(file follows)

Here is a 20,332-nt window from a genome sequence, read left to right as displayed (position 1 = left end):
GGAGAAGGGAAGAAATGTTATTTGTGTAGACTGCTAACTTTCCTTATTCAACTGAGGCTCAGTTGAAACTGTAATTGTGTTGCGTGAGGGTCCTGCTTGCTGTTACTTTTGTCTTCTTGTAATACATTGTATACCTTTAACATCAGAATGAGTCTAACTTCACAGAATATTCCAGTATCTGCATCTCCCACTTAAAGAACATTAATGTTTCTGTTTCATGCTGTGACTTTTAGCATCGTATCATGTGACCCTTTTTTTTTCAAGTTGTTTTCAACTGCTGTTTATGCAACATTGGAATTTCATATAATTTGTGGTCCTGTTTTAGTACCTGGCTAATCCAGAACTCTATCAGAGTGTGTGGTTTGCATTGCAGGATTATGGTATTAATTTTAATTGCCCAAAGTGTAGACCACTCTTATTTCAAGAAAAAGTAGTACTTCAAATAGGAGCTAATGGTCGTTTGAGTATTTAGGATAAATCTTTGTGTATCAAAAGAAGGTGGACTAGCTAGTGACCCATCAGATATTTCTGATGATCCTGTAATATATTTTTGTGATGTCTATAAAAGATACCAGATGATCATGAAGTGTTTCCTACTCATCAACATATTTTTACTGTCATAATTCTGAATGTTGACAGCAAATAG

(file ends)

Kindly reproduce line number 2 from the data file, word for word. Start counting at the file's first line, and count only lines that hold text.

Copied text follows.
GGAGAAGGGAAGAAATGTTATTTGTGTAGACTGCTAACTTTCCTTATTCAACTGAGGCTCAGTTGAAACTGTAATTGTGTTGCGTGAGGGTCCTGCTTGCTGTTACTTTTGTCTTCTTGTAATACATTGTATACCTTTAACATCAGAATGAGTCTAACTTCACAGAATATTCCAGTATCTGCATCTCCCACTTAAAGAACATTAATGTTTCTGTTTCATGCTGTGACTTTTAGCATCGTATCATGTGACCCTTTTTTTTTCAAGTTGTTTTCAACTGCTGTTTATGCAACATTGGAATTTCATATAATTTGTGGTCCTGTTTTAGTACCTGGCTAATCCAGAACTCTATCAGAGTGTGTGGTTTGCATTGCAGGATTATGGTATTAATTTTAATTGCCCAAAGTGTAGACCACTCTTATTTCAAGAAAAAGTAGTACTTCAAATAGGAGCTAATGGTCGTTTGAGTATTTAGGATAAATCTTTGTGTATCAAAAGAAGGTGGACTAGCTAGTGACCCATCAGATATTTCTGATGATCCTGTAATATATTTTTGTGATGTCTATAAAAGATACCAGATGATCATGAAGTGTTTCCTACTCATCAACATATTTTTACTGTCATAATTCTGAATGTTGACAGCAAATAG